The right-wing relationship with Pope Francis is nothing if not confusing. While right-wing Catholics threatened to boycott his speeches, right-wing Protestants are overjoyed that they got to meet with the guy.
But, as the Vatican announced today, the feeling is not mutual.
Kim Davis and the Pope
As far as conservative heroes go, Kentucky County Clerk Kim Davis is a c-lister. I don’t even think she has a show on Fox News lined up yet, and the “failed Republican politician-to-Fox News host” pipeline is a well-documented phenomenon. She made a name for herself when she decided to discriminate against gay people, and found herself jailed as a result.
However, Davis is still apparently popular enough to score a private meeting with the Pope, where he “thanked” her and told her to “stay strong”.
That was Davis’ description, anyway.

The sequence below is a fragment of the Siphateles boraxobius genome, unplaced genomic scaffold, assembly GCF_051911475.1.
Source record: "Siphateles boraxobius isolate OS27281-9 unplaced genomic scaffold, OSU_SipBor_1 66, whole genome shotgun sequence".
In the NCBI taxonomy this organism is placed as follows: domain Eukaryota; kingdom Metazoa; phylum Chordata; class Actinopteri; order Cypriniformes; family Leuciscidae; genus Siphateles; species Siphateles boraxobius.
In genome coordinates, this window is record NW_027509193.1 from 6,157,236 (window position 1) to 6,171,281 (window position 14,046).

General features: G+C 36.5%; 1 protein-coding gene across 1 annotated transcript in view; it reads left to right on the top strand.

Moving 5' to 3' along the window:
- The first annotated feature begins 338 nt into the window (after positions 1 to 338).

On Friday, the Vatican had something different to say: Pope Francis didn’t ask to meet with Davis, and he didn’t offer her unconditional support.
Davis was apparently one of “several dozen” people who had been invited by the Vatican ambassador to see Francis, according to spokesman Federico Lombardi. In a statement released on Friday, Lombardi said:
The Pope did not enter into the details of the situation of Mrs. Davis and his meeting with her should not be considered a form of support of her position in all of its particular and complex aspects.
The meeting, which was kept secret originally, disappointed many liberals and left-wingers, not just liberal Catholics, and for some reason, delighted conservatives. They took it as a sign that the Pope was condemning the SCOTUS ruling.
According to a senior Vatican official, there was a “sense of regret” about the meeting, which ended up overshadowing almost everything else that the Pope did during his first visit to the United States.
The official, who declined to be named, said Davis had been in a line of people the Pope met at the embassy in Washington before he left for New York:
The only real audience granted by the Pope at the Nunciature (Vatican embassy) was with one of his former students and his family.
Davis declared herself an Apostolic Christian, and said that those beliefs prevented her from doing her job. The church that she’s part of is a Protestant movement known as Apostolic Pentecostalism.
Feature image via Wikimedia Commons